Monday, September 15, 2014

The University District

Detroit University district

The University District is a signature Detroit neighborhood known for its ornate single family homes and strong community.  Like all neighborhoods in the country, the UD suffered from depressed home values and foreclosures during the housing crisis.  In 2010, I briefly considered buying a house and I fell in love with a listing in the neighborhood but even at a bargain price I couldn't afford to buy a house on a single income.  Now that property values are steadily rising, I still can't afford the neighborhood. Lucky for me I have friends who can and will live vicariously through their house hunt.  Since it's football season Danny had to stay home and watch the Lions lose but prospective homebuyers Chris and Emily joined me on the University District Community Association's biannual Home and Garden Tour.  It was a beautiful day to walk the neighborhood and I was left with some serious house envy.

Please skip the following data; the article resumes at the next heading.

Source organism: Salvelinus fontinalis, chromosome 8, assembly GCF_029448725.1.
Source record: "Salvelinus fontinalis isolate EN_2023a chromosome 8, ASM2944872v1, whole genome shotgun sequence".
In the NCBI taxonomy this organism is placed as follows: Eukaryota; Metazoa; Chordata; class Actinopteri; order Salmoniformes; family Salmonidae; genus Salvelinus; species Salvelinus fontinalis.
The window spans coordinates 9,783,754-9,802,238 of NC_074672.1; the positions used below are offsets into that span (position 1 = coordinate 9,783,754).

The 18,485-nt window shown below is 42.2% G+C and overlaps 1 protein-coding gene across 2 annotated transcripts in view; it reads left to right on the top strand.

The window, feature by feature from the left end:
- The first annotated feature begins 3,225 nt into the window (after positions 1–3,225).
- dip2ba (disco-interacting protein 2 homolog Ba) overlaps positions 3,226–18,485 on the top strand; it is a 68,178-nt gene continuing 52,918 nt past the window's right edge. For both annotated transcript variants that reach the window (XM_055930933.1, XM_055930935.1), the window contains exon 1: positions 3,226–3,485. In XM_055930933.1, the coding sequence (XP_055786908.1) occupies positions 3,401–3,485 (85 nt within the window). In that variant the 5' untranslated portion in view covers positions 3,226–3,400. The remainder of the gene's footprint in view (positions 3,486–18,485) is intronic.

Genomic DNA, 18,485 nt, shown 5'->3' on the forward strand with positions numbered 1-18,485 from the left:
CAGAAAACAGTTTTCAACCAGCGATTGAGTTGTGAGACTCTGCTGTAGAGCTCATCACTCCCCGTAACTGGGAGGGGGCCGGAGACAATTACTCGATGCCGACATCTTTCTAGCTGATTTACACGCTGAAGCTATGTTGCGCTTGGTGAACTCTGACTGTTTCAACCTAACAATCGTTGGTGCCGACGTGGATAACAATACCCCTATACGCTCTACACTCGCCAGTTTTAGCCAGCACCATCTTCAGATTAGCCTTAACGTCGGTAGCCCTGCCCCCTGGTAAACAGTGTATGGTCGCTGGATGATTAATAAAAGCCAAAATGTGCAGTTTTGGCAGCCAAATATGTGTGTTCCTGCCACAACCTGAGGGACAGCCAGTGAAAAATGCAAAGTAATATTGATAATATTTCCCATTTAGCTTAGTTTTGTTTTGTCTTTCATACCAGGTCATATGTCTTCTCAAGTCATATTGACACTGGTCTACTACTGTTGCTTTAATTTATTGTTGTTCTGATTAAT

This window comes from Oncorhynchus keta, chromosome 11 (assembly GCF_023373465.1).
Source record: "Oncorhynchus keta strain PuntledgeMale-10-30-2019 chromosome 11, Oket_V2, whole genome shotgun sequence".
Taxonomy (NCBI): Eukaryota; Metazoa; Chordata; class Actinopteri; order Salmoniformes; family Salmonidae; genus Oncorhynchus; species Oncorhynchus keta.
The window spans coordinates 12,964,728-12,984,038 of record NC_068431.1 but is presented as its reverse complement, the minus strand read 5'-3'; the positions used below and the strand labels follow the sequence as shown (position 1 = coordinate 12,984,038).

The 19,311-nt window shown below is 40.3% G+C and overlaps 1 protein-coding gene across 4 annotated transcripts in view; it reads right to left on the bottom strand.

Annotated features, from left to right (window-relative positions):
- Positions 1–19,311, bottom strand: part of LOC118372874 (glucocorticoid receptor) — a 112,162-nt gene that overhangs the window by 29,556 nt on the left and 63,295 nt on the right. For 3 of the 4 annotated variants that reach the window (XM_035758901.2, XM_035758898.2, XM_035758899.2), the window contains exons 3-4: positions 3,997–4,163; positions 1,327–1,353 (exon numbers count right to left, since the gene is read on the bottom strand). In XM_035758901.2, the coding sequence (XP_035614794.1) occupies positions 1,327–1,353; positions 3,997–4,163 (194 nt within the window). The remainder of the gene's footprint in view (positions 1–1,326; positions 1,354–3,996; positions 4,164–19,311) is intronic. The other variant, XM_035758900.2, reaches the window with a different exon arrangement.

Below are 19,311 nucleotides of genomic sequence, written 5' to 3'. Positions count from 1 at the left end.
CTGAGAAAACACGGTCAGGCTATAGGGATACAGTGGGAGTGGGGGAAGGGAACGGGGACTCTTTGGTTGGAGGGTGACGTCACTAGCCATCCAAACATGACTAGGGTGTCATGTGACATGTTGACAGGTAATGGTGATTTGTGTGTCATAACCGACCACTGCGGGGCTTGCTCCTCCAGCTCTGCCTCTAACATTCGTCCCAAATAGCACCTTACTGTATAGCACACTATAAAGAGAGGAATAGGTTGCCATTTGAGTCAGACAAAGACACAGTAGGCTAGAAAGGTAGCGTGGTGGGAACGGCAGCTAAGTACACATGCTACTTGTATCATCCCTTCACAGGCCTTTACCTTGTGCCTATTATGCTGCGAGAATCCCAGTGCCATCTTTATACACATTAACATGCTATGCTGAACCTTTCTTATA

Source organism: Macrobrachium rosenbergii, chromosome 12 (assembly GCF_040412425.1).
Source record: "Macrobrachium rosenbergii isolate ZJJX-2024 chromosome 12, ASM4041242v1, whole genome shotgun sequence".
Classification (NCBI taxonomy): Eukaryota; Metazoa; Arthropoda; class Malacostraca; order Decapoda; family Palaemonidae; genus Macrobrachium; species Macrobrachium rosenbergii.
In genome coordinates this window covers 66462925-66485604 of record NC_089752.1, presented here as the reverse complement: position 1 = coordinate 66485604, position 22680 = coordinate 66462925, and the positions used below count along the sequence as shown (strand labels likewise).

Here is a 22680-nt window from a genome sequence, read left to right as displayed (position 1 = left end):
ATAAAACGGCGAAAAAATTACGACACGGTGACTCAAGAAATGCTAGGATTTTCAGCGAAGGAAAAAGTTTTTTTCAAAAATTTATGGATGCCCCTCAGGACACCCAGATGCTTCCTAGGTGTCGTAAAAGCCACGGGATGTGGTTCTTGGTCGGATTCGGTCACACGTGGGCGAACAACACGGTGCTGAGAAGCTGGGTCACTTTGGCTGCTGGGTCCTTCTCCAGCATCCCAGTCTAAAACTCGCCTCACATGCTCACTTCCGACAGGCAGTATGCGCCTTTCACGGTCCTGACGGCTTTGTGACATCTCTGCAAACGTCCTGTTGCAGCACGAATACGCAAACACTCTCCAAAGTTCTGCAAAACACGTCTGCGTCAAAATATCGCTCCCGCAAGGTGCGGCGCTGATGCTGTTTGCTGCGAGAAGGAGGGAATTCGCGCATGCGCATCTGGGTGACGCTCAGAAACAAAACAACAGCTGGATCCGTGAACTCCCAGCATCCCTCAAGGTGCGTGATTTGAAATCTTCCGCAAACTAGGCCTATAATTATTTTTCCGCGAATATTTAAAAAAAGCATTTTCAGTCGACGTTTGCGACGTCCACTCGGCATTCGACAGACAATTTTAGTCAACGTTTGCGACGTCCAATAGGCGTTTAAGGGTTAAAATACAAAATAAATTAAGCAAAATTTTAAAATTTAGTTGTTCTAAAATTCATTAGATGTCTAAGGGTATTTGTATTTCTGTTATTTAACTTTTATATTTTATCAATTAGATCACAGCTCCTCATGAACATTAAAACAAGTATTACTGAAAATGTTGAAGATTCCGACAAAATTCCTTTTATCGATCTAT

Detroit University district

I find the character of older homes irresistible and the University District is overflowing with it.  Rounded door entry-ways with brick details and stained glass windows are commonplace.  Every house we visited had several lead windows and most of them had far more than that.  It might not be great in the winter but it sure is breathtaking to admire.

Detroit University district